2 Dec 2016 - 3 Dec 2016 All day Alison Richard Building, 7 West Road, Cambridge


Registration for the conference is now closed. 

Please note that the conference's keynote will be a public event and is open to non-registrants free of charge.  


Lukas Engelmann (University of Cambridge)

Caroline Humphrey (University of Cambridge)

Christos Lynteris (University of Cambridge)



Diagrams inhabit a liminal space between representation and prescription, words and images, ideas and things. From key moments of scientific and intellectual innovation (Darwin’s tree-diagram, Levi-Strauss’s diagram of the raw and the cooked, Lacan’s L-scheme, Waddington’s epigenetic landscape image and Francis Crick’s DNA double helix sketch) to everyday uses in all spheres of social, political, economic and cultural life, the diagram seeks resemblance to the empirical yet aspires to generalization. Conversely, employed across the disciplines as a thinking tool, the diagram hence holds the promise of transforming abstract issues into graspable images and translating the unseen into intelligible and actionable form. Both convincing and misleading and always positioned at the threshold of vision and the unseen, diagrams operate as abstractive and constitutive components of empirical realities. 

This conference aims to explore the interdisciplinary, shared traits of diagrammatic thinking so as to go beyond the notion of simplification, of “drawing information together”, which forms the usual analytical ground for understanding syntactic visualizations in the sciences and humanities. Rather than seeing diagrams as systems of linkages, the aim of the conference is to explore the dialectic of inscription and erasure as an inherent and generative trait of diagrammatic practices.

Questions to be raised in the conference revolve around the following themes: How does the visual and logical indeterminacy of diagrams, their resistance to being fully perceived as images or understood as logical arguments, define their operation as ways of reasoning? And to what extent does diagrammatic reasoning extend beyond the realm of diagrams as visual/textual objects? By bringing together ethnographic, historical and philosophical perspectives on the diagram, in its applications across the disciplines, this conference aims to explore its role at the pivot of modern transformations and aporias between abstraction and form.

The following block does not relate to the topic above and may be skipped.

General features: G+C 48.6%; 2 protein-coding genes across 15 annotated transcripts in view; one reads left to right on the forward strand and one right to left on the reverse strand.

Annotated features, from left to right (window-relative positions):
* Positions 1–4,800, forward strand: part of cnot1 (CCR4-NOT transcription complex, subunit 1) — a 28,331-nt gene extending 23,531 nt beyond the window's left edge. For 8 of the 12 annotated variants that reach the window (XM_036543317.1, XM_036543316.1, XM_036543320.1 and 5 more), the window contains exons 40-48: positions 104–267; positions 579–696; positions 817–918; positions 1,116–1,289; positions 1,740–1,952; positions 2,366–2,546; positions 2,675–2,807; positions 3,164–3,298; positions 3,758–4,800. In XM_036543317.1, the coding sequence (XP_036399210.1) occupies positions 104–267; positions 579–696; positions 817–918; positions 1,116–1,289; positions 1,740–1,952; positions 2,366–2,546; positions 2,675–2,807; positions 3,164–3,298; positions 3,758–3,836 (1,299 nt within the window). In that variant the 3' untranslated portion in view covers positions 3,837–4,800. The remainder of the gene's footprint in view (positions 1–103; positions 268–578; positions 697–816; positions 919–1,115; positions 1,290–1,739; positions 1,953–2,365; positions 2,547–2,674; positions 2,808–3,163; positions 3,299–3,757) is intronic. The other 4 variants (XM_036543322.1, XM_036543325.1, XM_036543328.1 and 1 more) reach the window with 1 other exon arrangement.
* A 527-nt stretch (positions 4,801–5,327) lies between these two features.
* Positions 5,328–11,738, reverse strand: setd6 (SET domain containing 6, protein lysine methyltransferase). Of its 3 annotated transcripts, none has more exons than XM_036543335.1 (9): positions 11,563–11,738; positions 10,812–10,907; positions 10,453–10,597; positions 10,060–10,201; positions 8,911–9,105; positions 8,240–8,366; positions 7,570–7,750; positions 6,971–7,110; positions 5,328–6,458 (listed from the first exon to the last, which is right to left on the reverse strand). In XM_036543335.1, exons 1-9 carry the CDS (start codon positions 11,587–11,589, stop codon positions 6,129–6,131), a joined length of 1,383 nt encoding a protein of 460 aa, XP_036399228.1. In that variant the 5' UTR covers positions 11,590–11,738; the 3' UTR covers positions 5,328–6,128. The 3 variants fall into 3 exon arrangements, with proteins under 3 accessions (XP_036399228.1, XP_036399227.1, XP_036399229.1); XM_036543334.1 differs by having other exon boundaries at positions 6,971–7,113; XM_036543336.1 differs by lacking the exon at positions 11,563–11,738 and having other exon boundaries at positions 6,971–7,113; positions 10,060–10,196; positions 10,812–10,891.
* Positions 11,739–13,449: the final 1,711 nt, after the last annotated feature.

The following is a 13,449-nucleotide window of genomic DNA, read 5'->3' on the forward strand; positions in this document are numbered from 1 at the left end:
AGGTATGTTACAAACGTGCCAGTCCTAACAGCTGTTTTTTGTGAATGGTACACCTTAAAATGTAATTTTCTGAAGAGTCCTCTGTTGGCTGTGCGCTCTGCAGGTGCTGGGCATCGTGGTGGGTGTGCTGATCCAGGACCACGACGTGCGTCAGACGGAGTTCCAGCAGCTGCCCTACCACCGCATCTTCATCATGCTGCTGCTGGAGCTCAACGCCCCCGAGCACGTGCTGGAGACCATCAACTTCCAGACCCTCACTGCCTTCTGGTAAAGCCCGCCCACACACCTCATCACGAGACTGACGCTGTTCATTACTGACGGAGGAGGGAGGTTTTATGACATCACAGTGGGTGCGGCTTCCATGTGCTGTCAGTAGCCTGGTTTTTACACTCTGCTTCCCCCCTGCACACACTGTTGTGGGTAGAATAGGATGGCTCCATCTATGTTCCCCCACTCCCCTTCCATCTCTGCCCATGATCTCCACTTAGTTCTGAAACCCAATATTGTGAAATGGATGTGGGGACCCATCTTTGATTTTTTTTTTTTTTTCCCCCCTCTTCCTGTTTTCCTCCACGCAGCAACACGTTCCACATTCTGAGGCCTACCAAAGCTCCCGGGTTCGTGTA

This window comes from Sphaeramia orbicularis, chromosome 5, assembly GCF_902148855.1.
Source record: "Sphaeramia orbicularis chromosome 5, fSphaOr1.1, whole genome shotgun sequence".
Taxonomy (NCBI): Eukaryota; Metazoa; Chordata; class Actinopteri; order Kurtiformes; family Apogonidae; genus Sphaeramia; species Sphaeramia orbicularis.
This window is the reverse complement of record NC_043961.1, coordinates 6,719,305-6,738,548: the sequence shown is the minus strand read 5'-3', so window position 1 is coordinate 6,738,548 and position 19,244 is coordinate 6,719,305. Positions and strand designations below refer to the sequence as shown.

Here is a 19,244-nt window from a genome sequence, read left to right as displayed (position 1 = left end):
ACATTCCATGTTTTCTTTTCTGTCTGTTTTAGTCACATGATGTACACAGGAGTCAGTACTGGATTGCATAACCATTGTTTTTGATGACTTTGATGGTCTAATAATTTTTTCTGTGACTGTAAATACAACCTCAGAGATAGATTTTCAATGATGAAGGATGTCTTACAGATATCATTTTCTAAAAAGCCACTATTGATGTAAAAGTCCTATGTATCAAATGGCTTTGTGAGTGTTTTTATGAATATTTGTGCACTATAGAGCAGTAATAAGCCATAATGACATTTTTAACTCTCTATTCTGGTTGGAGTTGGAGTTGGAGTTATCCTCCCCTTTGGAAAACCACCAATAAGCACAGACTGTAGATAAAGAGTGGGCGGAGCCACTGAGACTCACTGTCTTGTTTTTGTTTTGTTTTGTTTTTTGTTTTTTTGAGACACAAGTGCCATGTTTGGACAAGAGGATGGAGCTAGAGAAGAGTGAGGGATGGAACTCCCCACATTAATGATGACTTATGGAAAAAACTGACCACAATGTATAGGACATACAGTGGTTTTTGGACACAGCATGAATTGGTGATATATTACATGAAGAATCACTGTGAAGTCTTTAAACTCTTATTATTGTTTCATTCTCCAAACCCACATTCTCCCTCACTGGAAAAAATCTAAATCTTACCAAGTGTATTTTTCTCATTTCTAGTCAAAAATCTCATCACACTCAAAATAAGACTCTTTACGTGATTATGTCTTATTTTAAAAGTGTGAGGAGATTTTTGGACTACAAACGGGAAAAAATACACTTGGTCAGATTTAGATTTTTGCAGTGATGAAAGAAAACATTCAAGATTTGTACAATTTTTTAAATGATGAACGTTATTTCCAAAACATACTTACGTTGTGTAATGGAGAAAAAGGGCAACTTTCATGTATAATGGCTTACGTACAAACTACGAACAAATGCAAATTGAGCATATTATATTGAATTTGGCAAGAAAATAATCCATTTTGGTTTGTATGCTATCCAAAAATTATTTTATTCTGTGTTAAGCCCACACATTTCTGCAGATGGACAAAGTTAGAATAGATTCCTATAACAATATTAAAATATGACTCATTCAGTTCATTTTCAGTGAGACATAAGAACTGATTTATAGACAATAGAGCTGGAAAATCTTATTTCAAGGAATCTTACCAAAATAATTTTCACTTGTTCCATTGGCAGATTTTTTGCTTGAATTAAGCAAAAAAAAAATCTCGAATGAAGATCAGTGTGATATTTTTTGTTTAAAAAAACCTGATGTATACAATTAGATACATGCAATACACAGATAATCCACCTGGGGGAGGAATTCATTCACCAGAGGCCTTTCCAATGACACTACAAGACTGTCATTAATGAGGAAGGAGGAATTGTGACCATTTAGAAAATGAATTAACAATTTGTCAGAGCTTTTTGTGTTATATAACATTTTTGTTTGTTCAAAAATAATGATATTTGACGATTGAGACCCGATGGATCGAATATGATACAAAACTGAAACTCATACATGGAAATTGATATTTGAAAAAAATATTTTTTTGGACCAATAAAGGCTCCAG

For more information about this conference when it becomes available, sign up to the conference mailing list.



Supported by the Centre for Research in the Arts, Social Sciences and Humanities (CRASSH).


Administrative assistance: events@crassh.cam.ac.uk


Day 1: Friday 2 December
14.00 - 14.15


14.15 - 14.30

Welcome & Introduction

14.30 - 16.00

Panel 1: Science Diagrams

Discussant: Sietske Fransen (University of Cambridge)


Nick Hopwood (University of Cambridge)

Haeckel’s “So-Called Diagrams or Schematic Figures”

Rebecca Whiteley (University College London)

Diagrams in Early Modern Midwifery: Problems in the Construction and Communication of New Kinds of Body Knowledge

Lukas Engelmann (University of Cambridge)

Diagrams in Epidemic Modeling

16.00 - 16.30

Coffee Break

16.30 - 18.00


Anthony Vidler (Cooper Union / Yale University)

How to Do Things with Diagrams

Day 2: Saturday 3 December​
9.00 - 10.30

Panel 2: Anthropology and Diagrams

Discussant: James D. Faubion (Rice University)


Nurit Bird-David (University of Haifa)

Diagrammatics in Anthropology: How Kinship Diagrams and Maps Conceal Hunter-Gatherers’ Experiential Worlds

Caroline Humphrey (University of Cambridge)

Travelling Epigenetic Landscape Diagrams: Visualising Complexity in Diverse Disciplines

Christos Lynteris (University of Cambridge)

Zoonosis as a Diagram: An Anthropological Approach

10.30 - 11.00

Coffee Break

11.00 - 13.00

Panel 3: Diagrams and Design

Discussant: Michael Vine (University of Cambridge)


Ro Spankie (University of Westminster)

Revisiting Sigmund Freud’s Diagrams of the Mind

Philip Steadman (University College London)

Abstraction and Schematisation in the Repeated Copying of Designs

Christoph Lueder (Kingston University London)

Gestures and Diagrams, Corporeality and Choreography

Alan Blackwell (University of Cambridge)

The Diagrammatic Imagination of Computer Graphics

13.00 - 14.00


14.00 - 15.00

Final Discussion

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Tel: +44 1223 766886
Email enquiries@crassh.cam.ac.uk